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Court of Protection

If someone is lacking in mental capacity and they have not in the past drawn up an Enduring Power of Attorney or a Lasting Power of Attorney, then a Deputy will need to be appointed by the Court of Protection.

A Deputy can be a relative or a close friend and is often someone who has been helping the person now lacking mental capacity, with their affairs prior to the application. In some circumstances a Deputy can be appointed by the Court itself.

A Deputy is legally responsible for acting and making decisions on behalf of someone who lacks the mental capacity to make these decisions for themselves. A Deputy will generally only be appointed to deal with someone’s property and financial affairs.

If you need advice on whether you need to make an application for Deputyship on behalf of someone then we can help you. You are not expected to be an expert in assessing someone’s mental capacity. We can help you obtain a medical report from a GP to do this. If medical evidence is already to hand confirming an application for Deputyship is appropriate, then we can assist you with the application through to your appointment.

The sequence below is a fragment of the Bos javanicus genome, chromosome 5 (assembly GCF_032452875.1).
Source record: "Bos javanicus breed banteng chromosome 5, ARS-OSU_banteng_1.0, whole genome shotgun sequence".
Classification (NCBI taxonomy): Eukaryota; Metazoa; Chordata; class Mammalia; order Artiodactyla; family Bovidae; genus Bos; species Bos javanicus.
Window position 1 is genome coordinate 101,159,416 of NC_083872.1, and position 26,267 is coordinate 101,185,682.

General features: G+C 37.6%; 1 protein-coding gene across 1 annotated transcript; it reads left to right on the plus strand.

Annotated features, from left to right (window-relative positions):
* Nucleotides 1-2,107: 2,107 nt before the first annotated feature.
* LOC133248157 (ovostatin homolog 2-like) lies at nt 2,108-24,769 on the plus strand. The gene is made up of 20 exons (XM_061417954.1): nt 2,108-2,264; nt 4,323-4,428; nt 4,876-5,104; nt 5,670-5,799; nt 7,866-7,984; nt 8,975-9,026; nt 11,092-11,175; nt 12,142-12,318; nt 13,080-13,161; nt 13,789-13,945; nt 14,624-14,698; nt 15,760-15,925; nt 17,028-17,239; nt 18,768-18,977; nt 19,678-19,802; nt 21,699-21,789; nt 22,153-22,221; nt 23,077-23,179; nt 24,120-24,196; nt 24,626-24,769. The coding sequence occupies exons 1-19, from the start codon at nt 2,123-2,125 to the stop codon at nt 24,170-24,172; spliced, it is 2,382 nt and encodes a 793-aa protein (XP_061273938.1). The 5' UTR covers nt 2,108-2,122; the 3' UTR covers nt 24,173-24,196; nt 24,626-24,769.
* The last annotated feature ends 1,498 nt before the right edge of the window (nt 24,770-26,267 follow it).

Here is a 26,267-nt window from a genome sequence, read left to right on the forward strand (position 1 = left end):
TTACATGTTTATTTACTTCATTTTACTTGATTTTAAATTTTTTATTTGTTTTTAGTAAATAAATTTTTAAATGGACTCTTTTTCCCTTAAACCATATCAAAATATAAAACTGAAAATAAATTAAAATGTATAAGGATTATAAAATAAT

You may need to consider a sale of a residential property for the person subject to the Court of Protection Order. This will require a specific Order for Sale from the Court of Protection. Depending on the circumstances you may also need to appoint another legal owner (called a “Trustee”) under the Trustee Act 1925. We can advise you in full regarding all such matters and help guide you through what can sometimes be a minefield of different legal requirements.

For more information contact the Private Client Team who will be happy to help.

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